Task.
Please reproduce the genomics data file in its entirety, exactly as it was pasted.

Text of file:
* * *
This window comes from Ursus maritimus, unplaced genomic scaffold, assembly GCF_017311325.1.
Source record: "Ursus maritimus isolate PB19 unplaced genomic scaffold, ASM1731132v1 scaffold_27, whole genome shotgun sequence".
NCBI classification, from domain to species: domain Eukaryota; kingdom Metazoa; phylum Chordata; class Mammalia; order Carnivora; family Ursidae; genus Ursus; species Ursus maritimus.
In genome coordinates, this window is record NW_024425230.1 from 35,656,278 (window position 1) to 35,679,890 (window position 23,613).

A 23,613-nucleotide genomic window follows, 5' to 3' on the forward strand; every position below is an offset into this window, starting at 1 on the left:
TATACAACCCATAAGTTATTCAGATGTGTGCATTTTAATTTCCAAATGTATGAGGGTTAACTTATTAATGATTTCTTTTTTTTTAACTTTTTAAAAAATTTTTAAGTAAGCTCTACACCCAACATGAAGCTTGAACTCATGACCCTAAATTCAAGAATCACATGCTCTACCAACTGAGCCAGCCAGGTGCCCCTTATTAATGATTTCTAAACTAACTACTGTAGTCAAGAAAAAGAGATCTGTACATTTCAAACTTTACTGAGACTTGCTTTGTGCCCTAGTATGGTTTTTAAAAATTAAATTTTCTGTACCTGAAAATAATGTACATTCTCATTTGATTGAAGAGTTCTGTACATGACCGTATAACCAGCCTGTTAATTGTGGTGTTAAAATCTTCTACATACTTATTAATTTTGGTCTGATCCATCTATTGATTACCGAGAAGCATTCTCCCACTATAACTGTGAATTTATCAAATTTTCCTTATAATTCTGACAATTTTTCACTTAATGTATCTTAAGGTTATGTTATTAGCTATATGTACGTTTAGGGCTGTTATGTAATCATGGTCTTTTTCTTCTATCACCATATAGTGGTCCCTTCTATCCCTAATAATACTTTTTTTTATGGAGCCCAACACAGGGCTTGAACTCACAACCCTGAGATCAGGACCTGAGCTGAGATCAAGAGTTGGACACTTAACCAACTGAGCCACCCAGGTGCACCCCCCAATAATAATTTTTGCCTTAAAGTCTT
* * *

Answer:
This window comes from Ursus maritimus, unplaced genomic scaffold, assembly GCF_017311325.1.
Source record: "Ursus maritimus isolate PB19 unplaced genomic scaffold, ASM1731132v1 scaffold_27, whole genome shotgun sequence".
NCBI classification, from domain to species: domain Eukaryota; kingdom Metazoa; phylum Chordata; class Mammalia; order Carnivora; family Ursidae; genus Ursus; species Ursus maritimus.
In genome coordinates, this window is record NW_024425230.1 from 35,656,278 (window position 1) to 35,679,890 (window position 23,613).

A 23,613-nucleotide genomic window follows, 5' to 3' on the forward strand; every position below is an offset into this window, starting at 1 on the left:
TATACAACCCATAAGTTATTCAGATGTGTGCATTTTAATTTCCAAATGTATGAGGGTTAACTTATTAATGATTTCTTTTTTTTTAACTTTTTAAAAAATTTTTAAGTAAGCTCTACACCCAACATGAAGCTTGAACTCATGACCCTAAATTCAAGAATCACATGCTCTACCAACTGAGCCAGCCAGGTGCCCCTTATTAATGATTTCTAAACTAACTACTGTAGTCAAGAAAAAGAGATCTGTACATTTCAAACTTTACTGAGACTTGCTTTGTGCCCTAGTATGGTTTTTAAAAATTAAATTTTCTGTACCTGAAAATAATGTACATTCTCATTTGATTGAAGAGTTCTGTACATGACCGTATAACCAGCCTGTTAATTGTGGTGTTAAAATCTTCTACATACTTATTAATTTTGGTCTGATCCATCTATTGATTACCGAGAAGCATTCTCCCACTATAACTGTGAATTTATCAAATTTTCCTTATAATTCTGACAATTTTTCACTTAATGTATCTTAAGGTTATGTTATTAGCTATATGTACGTTTAGGGCTGTTATGTAATCATGGTCTTTTTCTTCTATCACCATATAGTGGTCCCTTCTATCCCTAATAATACTTTTTTTTATGGAGCCCAACACAGGGCTTGAACTCACAACCCTGAGATCAGGACCTGAGCTGAGATCAAGAGTTGGACACTTAACCAACTGAGCCACCCAGGTGCACCCCCCAATAATAATTTTTGCCTTAAAGTCTT